At Home with Chris Jessen 2018 - 73
MEET THE EXPERT
Rachel Bell has
been a consultant
at Guy's and
St Thomas' NHS
London, for 11 years.
She is the deputy
clinical director for
division and also the network director of
the South East Vascular Network.
Rachel qualified from Guy's and
St. Thomas' Medical School in 1994
before completing surgical training in
London and the south east.
She is secretary of the British Society
for Endovascular Therapy and has
been a council member of the Vascular
Society of Great Britain and Ireland.
Rachel's specialist interests are in
endovascular aortic aneurysm repair
(EVAR and TEVAR), open surgical
repair of aneurysms, carotid surgery and
minimally invasive treatment of varicose
veins. In the NHS, she leads a team
that specialises in the management of
patients with infected aortic grafts.
SURGERY OR A MINIMALLY INVASIVE
PROCEDURE IS THE ONLY WAY TO GET RID OF
THOSE VARICOSE VEINS FOR GOOD
An aneurysm occurs when an artery in
the body is much bigger than it should
be. When abdominal aortic aneurysms
are larger than 5.5cm in diameter, the
aorta is at risk of bursting - however,
the good news is that surgeons can
repair them before this happens.
There are two main ways of repairing
an aneurysm. One is open surgery,
where a cut is made in the abdomen
and a synthetic graft is stitched in place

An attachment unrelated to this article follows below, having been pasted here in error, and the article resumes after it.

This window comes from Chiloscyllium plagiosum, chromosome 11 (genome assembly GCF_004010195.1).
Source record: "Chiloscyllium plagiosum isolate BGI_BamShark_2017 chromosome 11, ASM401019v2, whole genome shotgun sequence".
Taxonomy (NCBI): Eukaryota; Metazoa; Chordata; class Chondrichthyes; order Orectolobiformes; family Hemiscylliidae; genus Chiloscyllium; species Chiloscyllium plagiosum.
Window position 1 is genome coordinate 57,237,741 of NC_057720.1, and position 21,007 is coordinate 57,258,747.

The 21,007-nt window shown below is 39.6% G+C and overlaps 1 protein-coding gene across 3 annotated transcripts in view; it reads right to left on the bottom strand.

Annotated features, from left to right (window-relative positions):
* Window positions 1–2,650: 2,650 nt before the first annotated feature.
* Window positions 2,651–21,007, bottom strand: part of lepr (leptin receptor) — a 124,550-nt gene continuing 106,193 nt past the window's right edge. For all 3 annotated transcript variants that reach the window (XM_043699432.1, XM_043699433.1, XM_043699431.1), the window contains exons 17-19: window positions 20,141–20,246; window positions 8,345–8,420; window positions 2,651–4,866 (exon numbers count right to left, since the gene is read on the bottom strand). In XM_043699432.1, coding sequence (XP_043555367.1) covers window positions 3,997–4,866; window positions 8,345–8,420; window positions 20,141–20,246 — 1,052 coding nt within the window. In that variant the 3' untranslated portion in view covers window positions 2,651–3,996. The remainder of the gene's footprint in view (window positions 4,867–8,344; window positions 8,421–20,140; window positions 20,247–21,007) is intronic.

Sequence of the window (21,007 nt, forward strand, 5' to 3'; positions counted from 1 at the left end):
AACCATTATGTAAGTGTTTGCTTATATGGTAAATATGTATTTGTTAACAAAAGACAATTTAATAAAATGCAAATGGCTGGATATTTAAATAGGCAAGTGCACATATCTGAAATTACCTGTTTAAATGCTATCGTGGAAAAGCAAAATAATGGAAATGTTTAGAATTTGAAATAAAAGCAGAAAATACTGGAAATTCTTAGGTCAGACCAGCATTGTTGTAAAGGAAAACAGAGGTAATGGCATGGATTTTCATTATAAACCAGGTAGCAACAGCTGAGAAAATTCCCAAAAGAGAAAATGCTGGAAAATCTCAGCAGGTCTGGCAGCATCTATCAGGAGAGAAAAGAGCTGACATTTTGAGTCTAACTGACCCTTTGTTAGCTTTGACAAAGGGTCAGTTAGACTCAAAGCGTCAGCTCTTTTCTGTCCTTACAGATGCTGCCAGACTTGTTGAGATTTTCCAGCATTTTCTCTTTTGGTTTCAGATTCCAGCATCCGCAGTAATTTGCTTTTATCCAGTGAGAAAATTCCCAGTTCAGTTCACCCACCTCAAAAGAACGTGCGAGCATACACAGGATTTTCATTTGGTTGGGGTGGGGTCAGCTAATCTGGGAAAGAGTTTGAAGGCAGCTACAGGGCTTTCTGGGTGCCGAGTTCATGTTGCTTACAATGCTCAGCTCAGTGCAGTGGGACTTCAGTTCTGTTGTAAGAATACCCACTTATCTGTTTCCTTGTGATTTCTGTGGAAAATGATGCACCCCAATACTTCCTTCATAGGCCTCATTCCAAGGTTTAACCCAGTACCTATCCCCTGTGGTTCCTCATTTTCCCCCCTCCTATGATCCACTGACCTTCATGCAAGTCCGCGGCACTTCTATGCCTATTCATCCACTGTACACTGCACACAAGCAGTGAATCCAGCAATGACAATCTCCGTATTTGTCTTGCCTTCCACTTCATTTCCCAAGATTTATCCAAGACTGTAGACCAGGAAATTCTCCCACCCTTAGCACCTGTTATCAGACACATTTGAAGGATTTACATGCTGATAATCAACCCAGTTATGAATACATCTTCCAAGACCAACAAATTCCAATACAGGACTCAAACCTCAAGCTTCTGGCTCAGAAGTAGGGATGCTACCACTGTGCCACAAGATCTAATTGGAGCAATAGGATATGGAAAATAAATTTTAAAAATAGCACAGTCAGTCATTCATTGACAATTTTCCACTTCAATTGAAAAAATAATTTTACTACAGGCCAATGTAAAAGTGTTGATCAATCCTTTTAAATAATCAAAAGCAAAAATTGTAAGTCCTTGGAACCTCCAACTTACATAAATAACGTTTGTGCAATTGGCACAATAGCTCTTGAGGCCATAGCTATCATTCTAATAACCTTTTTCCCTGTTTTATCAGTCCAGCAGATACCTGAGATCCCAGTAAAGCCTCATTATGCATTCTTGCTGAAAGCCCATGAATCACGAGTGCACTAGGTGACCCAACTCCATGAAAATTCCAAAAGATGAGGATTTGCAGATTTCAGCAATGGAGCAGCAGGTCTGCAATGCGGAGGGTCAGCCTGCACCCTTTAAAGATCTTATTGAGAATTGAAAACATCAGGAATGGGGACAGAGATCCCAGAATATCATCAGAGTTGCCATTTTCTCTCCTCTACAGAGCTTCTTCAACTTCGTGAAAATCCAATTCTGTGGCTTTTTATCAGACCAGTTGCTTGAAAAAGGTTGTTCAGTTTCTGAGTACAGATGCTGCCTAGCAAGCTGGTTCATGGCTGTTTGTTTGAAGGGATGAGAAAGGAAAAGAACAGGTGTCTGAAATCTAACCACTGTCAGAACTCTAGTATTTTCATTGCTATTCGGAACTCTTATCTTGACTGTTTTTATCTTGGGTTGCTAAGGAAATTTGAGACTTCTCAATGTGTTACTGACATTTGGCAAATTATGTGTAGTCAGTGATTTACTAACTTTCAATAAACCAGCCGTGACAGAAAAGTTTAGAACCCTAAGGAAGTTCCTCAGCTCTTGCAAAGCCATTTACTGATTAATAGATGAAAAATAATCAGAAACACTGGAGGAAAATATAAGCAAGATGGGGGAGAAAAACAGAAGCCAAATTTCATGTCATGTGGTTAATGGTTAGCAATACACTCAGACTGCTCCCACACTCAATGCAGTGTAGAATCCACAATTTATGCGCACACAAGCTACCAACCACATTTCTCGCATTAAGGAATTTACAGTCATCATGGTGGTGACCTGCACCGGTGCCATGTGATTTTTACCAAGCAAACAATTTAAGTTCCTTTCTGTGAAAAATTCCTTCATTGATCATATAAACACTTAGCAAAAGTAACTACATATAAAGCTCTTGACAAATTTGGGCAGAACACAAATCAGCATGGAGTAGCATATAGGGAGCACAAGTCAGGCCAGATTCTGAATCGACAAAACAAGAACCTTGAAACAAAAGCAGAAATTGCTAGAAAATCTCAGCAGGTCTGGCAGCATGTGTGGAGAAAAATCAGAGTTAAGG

to repair the damaged section of the
aorta. The alternative is a minimally
invasive procedure using a stent graft
to reline and reinforce the wall of
the aorta - this is called endovascular
aneurysm repair (EVAR).
It's a clever use of technology - a tube
of material with an outer metal skeleton
(the stent graft) is created to line the
damaged part of the aorta and then
collapsed down and inserted into
a delivery catheter, or tube. Then, the
delivery tube is inserted into the body
via a small cut in the artery at the groin
and then pushed up inside the aorta.
The stent graft is positioned in the aorta
with the help of X-rays, before being
released from the delivery tube. The
aorta is depressurised and the risk of the
aneurysm bursting prevented.
Most patients opt for EVAR over open
surgery because it is safer and requires
a shorter hospital stay of around two
days. Additionally, the procedure can
be completed under epidural or a local
anaesthetic, which is safer than a
general anaesthetic. Rachel says
patients also choose EVAR because
the recovery time is quicker.
EVAR has a low mortality rate - less
than 1% compared to open surgery,
which has a mortality rate of around 4%.
And with increasingly sophisticated
technology, almost any aneurysm can
be treated with a stent graft.
However, after the repair, EVAR
patients will need to be kept under
surveillance for a short time. It's just a
routine precaution, to keep an eye on
the graft in case any concerns arise that
might need further intervention.
FOR MORE INFORMATION
Call 020 7407 3100